Before the Israeli-Palestinian conflict plunges even further into its cycle of violence, we should pause to examine one day in July when peace almost broke out. After weeks of intense discussions, diplomats from the European Union and the U.S.
A popular Middle Eastern joke insists President Bush’s recent speech on a Palestinian state was delayed for a few days, waiting for a translation from the original Hebrew. The joke reflects Arabic anger that U.S. policy is driven by what the current Israeli leadership thinks is good for Israel.
For several months Congress had been calling for President Bush to coordinate the work of security-oriented agencies spread throughout the executive branch. The president, who retains a 75 percent approval rating, resisted such a move.
The most distressing reality for Americans observing the Middle East is not the deadly struggle between Prime Minister Ariel Sharon and Palestinian leader Yasir Arafat. What is most distressing, and even chilling, is the fact that no candidate for the U.S. presidency dares to display any awareness of the Palestinian perspective.
Secretary of State Colin Powell’s slow journey to Jerusalem gave Israeli Prime Minister Ariel Sharon an extra week to continue his military assault on the Palestinian West Bank. If that was the purpose of his meandering schedule, Powell need not have bothered. Sharon still repudiated President Bush’s demand that he pull out his forces immediately.
It may have been just a coincidence that the Israeli army invaded the grounds of a Christian-run school in Bethlehem while the American media were focusing their attention on the six-month anniversary of September 11. Or maybe it wasn’t a coincidence.
Any year that gives us films from directors David Lynch, the Coen brothers, Steven Spielberg and Stanley Kubrick has to be a good year. True, the Spielberg-Kubrick combined effort, A.I.: Artificial Intelligence is not pure Kubrick, since his death required that the work be finished by Spielberg. But it remains the most significant film released in 2001.
George W. Bush and Ariel Sharon are working from the same play book, and for the moment, they are winning their wars against terrorism. But their strategy will ultimately fail. Maintaining a climate of fear and hatred against a demonized enemy will work only in the short term. Why? Because violence breeds violence. It does not provide security.
After a particularly heavy U.S. bombardment of Kunduz, al-Qaeda and Taliban fighters initially refused to surrender. Northern Alliance factions argued over how to arrange the surrender of Kunduz, provoking one U.S. official to describe the situation in and around the city as “chaotic.” His word reminds me of an exchange in Robert Bolt’s A Man for All Seasons.
It was much easier to oppose the gulf war. The situation that evoked the U.S. military response ten years ago was not personal, unless you count the loss of a plentiful oil supply as personal. Certainly Saddam Hussein’s invasion of Kuwait didn’t carry anything like the emotional impact of the September 11 attack that killed 5,000 citizens.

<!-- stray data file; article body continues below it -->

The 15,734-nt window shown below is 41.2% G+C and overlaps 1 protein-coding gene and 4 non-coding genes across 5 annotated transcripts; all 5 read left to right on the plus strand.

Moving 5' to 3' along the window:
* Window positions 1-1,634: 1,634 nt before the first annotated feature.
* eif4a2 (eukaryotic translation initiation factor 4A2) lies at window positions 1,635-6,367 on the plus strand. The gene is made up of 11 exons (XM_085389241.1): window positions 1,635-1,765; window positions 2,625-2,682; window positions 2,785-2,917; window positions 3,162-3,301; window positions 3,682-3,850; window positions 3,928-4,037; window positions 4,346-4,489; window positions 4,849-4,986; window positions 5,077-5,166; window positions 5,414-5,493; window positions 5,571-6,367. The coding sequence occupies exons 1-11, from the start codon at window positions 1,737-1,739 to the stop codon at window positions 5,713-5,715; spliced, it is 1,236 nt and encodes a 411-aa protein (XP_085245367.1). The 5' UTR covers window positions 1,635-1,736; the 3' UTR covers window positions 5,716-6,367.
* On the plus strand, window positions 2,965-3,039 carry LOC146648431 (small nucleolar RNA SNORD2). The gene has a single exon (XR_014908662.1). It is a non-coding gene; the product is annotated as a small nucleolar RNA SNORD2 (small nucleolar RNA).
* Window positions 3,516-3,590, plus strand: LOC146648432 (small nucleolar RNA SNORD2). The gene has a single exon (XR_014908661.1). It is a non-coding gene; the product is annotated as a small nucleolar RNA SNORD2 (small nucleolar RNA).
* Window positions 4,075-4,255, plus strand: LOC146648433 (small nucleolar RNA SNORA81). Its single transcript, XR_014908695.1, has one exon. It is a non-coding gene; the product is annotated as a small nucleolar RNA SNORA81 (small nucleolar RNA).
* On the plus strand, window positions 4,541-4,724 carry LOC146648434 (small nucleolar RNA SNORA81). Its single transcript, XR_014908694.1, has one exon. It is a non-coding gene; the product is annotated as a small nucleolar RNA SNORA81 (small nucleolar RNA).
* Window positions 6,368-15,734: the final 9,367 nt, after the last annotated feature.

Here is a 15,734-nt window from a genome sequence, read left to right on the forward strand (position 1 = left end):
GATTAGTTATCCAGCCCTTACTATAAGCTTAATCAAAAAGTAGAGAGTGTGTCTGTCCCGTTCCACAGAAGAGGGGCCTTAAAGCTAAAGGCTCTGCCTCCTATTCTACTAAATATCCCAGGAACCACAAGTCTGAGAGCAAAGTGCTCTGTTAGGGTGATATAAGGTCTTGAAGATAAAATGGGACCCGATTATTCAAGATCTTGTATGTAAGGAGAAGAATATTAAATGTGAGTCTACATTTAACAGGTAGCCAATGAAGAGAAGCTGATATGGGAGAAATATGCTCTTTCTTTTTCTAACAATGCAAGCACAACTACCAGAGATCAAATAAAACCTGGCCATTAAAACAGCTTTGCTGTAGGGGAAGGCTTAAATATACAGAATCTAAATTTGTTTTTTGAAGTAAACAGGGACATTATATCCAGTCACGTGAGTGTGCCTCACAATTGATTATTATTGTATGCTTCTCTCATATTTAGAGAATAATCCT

After leading the West to a victory over Iraq in the gulf war, President George Bush boldly promised a new world order for the 21st century. That hope received a major blow on September 11. In response, his son George W. Bush launched a military assault on Afghanistan.
Shrapnel in Peace opens with a close-up of a woman in traditional Muslim attire who is chopping into hard ground with a small shovel. As the camera pans back, we see that she is digging a hole beside a large metal plate. In the distance are the remains of a downed fighter plane. When the hole is deep enough, she moves under the plate and laboriously lifts it over her head.
The latest battle in the Middle East language war is over how to describe the killing of Palestinian leaders by the Israeli army. Israel prefers the term “targeted killings” to describe the deaths of 40 Palestinians who have been killed in their cars, homes and offices.
Many critics say that A.I.: Artificial Intelligence is marred by a clash between the sensibilities of its two directors, the late Stanley Kubrick, who developed the concept, and Steven Spielberg, who completed the project. Whereas Kubrick produced cool, intellectual films, Spielberg has specialized in warmhearted pictures. But these critics are wrong.
God so rarely is taken seriously on television that it came as a shock when President Josiah Bartlet on The West Wing orders his Secret Service detail to block all entrances to the National Cathedral so that he might have a little one-on-one with the Lord. The president wants to talk about divine justice following the funeral of his longtime friend and personal assistant, Mrs.
On this year’s Israeli Independence Day, Gideon Samet wrote in a column for the Jerusalem newspaper Ha’aretz that as long as Israel occupies the West Bank and Gaza, it will never freely celebrate its own independence. ‘’In order to achieve true independence, there is no escaping [Palestinian] independence.’’
I should be attending a conference in New York, but I am at home staring at my computer, with an entire week of travel wiped out because of a pesky bronchial infection. I have no intention of saying anything further about an annoying medical matter. But I have learned something from this experience.
In Why Religion Matters, Huston Smith argues for the importance of having and articulating a worldview. “Life’s problems press so heavily on us that we seldom take time to reflect on the way our unconscious attitudes and assumptions about the nature of things affect the way we perceive what is directly before us.”